Does the average Joe Six-Pack reader of Car and Driver magazine ever think he's going to buy a Ferrari or Lamborghini? Probably not, so why are most car magazine covers graced with only the most exotic rides?
The New York Times readership may be an upscale group, but I doubt too many of them are buyers of $26,500 Hermes Sable-and-Crocodile Kelly Muffs or $23,155 Yves Saint Laurent sweaters embroidered by Lesage. Especially nowadays, shouldn't the Times (Sunday) Magazine be running lavish spreads of affordable clothes? No, that would be boring!
Let's face it, uber goods sell magazines, readers are fascinated by the mystique of unobtainum. We want to read about ultimate stuff, built without compromise. No one complains if the $1,657,000 Bugatti Veyron super car is only a wee bit faster than a $105,000 Chevy ZR1 Corvette. The Bugatti is faster, looks cooler, and it's way more exclusive. You don't have to justify super cars on any practical basis, they exist because there's a market for them (and good paying jobs for people who build, sell, and service luxury products).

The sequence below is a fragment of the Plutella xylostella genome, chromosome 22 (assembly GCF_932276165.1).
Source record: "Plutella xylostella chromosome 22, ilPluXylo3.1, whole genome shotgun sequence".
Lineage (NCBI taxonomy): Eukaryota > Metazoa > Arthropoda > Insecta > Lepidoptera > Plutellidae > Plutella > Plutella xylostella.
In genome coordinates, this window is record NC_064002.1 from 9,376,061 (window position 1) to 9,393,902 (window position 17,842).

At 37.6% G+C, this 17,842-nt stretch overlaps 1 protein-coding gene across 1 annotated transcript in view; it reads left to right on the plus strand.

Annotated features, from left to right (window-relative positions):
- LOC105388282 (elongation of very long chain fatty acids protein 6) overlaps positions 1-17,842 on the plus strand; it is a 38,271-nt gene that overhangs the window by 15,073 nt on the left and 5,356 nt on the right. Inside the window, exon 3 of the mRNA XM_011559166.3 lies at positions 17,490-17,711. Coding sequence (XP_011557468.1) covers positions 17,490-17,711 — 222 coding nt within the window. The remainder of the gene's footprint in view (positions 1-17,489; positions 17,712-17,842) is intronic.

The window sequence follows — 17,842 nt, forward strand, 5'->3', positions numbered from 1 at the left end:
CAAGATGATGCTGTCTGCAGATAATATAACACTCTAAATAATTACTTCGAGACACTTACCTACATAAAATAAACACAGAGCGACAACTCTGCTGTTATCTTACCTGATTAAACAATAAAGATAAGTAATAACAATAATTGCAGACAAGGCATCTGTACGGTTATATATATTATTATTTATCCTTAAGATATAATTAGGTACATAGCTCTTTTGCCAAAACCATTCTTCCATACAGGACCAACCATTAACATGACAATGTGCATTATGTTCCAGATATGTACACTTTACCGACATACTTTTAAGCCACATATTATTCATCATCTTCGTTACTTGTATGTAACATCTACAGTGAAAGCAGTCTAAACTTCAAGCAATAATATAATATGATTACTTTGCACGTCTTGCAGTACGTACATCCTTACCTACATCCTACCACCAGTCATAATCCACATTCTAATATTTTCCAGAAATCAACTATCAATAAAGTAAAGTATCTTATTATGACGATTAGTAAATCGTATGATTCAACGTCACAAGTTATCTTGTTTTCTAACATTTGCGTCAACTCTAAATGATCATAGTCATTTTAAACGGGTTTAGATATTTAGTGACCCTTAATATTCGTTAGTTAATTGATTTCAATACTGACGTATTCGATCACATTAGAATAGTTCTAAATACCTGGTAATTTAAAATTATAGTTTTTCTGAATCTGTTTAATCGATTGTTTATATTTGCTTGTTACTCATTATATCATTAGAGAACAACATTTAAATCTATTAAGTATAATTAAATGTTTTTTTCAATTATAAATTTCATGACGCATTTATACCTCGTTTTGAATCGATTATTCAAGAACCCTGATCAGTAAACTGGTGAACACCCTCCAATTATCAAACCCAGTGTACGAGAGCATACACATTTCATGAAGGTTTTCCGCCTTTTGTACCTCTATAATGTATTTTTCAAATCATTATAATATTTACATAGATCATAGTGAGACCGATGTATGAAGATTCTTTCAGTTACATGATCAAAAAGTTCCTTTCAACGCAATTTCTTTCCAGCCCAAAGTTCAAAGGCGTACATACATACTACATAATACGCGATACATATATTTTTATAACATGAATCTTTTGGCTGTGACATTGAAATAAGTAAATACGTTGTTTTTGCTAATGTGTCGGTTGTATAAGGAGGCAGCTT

Me, I'm amazed that virtually every high-end market has that sort of broad recognition, and who knows, if one of the readers wins the lottery or inherits wads of cash they'll be primed to rush out and buy the good stuff.
But high-end audio is pretty much a secret to the masses, hey, Donald Trump probably has a Bose Wave Radio in each room of his many mansions.
That's why the Audiophiliac is always trotting out high-end audio goodies. I want you guys to at least know they exist. If you get lucky you'll know better. I'm just doing my part.